One suburban spring not long ago, a probationary bag-boy named Raoul Clementine Higuera fell in love with the assistant manager. Her name was Julie Strider. She had dark hair, blue eyes and could chat with anyone. Raoul liked to imagine her writing his eulogy in sixty years or so."It is very little that I need from Julie."
He would tell himself as he bagged the groceries. "Just three things really: A first kiss, a eulogy and whatever comes between."
Raoul loved her; it was a basic fact, accepted without consideration. When a customer says "Paper" you put the groceries into a paper bag, "Plastic" into plastic, and Raoul loves Julie. But his love was foolish--Assistant Managers don't love probationary bag-boys back; not if they want to make General Manager. And Julie Strider wanted to make General Manager; she wanted it very much.
Raoul Clementine Higuera turned twenty that spring. It was also the year he graduated high school, receiving the diploma no one thought him capable of. He'd inched along with nonchalant determination, oblivious to the well-intentioned advice that always seemed to include the acronym: GED. And though his tassel may have been the only one to scrape a five o'clock shadow, he had every bit the right to nail it proudly to a wall.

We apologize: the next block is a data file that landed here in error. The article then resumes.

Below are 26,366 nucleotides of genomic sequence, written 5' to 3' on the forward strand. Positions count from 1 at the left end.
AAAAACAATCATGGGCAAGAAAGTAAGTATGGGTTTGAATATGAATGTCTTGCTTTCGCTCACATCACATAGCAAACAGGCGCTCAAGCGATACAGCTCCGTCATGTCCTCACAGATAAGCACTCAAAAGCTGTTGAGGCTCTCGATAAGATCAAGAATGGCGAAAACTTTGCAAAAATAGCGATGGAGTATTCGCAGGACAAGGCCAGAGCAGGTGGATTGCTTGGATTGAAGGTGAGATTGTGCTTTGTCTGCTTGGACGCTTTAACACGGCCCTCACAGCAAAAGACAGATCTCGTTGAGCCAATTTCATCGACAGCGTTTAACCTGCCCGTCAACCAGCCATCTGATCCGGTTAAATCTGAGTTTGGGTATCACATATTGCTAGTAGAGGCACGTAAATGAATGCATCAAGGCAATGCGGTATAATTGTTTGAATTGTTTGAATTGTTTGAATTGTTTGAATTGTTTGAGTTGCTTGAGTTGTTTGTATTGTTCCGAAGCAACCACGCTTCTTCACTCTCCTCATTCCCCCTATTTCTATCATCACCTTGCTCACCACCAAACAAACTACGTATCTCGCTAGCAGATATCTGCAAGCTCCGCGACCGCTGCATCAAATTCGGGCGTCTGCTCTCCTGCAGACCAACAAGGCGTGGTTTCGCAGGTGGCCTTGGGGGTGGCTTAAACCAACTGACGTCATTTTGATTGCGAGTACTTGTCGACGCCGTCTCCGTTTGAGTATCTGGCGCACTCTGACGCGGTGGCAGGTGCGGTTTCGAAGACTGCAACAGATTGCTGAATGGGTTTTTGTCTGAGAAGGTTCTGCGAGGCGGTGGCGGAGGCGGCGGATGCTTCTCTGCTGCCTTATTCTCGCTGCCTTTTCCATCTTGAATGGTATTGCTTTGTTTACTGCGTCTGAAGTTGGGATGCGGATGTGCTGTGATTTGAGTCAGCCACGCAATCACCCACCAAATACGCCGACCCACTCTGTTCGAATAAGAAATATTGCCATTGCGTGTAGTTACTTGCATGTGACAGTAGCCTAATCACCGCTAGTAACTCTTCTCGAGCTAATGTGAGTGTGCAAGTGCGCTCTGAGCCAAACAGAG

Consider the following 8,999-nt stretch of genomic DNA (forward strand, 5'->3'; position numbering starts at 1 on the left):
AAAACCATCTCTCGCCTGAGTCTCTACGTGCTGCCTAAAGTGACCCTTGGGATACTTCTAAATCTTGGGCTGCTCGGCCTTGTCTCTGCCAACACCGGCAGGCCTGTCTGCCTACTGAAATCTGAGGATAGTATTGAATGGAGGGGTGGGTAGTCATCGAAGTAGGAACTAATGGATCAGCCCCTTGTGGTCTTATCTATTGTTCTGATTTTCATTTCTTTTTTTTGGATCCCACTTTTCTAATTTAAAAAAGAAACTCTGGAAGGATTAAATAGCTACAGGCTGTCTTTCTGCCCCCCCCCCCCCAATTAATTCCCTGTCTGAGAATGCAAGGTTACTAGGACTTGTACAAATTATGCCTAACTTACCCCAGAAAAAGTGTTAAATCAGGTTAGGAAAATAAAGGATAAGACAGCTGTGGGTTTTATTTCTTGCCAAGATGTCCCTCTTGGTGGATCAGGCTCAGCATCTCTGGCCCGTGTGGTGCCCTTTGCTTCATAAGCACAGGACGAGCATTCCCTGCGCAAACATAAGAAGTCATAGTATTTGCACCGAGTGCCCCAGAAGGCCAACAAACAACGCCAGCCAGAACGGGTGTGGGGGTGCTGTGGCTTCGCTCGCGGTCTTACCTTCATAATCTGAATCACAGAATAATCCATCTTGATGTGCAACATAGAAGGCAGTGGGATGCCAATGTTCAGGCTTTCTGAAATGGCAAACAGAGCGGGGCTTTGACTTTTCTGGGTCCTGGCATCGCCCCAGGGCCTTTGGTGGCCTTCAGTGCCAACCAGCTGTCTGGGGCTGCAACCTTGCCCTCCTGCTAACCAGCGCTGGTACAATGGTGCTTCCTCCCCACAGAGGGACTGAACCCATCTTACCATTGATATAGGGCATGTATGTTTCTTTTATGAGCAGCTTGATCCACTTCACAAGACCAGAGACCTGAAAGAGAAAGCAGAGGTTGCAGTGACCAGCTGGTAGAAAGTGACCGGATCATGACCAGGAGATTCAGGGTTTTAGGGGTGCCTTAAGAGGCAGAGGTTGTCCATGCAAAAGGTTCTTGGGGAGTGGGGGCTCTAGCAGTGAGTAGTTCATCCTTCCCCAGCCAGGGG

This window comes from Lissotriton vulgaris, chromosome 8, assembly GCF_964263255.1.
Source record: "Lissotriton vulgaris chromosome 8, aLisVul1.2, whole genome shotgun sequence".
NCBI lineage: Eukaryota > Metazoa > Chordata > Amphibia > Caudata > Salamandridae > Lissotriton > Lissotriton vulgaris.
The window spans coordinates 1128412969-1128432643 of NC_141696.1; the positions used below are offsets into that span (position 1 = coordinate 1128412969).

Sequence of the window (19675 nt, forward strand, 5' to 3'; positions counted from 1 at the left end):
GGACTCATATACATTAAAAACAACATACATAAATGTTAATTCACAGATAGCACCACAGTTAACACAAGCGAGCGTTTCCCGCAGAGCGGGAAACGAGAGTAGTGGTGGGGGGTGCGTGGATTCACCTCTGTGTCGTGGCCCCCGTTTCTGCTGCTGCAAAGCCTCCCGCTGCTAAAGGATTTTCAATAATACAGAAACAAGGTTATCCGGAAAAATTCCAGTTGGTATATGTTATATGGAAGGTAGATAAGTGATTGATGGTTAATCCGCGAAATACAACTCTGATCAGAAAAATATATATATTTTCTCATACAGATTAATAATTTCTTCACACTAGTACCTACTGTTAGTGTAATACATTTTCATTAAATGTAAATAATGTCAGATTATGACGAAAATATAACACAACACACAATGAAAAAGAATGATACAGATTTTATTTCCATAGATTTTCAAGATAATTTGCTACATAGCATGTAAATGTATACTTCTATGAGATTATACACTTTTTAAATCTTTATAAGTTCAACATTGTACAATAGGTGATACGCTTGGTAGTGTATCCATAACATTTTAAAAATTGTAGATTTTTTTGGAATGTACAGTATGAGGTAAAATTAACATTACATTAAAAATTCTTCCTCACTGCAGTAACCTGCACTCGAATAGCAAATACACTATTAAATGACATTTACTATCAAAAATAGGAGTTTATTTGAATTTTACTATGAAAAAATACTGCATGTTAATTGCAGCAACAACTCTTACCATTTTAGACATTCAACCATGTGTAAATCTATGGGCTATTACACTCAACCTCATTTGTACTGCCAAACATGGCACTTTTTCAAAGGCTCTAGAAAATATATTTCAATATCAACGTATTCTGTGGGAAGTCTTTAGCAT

Raoul wasn't supposed to approach the microphone that day in the school auditorium but he did anyway."Good afternoon."
He pleasantly wished a thousand smirking eyes. "Better late than never I think."
He glanced up and through the ceiling. "Más vale tarde que nunca."
He repeated in case his grandmother happened to be listening. "I thank you for your congratulations."
(Raoul tended to give people the benefit of the doubt.) "I am proud. I must go to the supermarket now. I earn money there and I love a woman who works there. Today is a good day for me, I hope it is for you. Good-Bye."
A sharp popping sound came from the speakers as Raoul walked off stage, the result of the Assistant Principal's urgent whisper to the audio technician to "pull the goddamn plug!" But the audio tech had some trouble figuring out which plug it was, and Raoul didn't talk that long.
(Twenty minutes later, the valedictorian would silently deliver her opening remarks to a giggling crowd as the tech frantically tried to remember where to reinsert the lead.)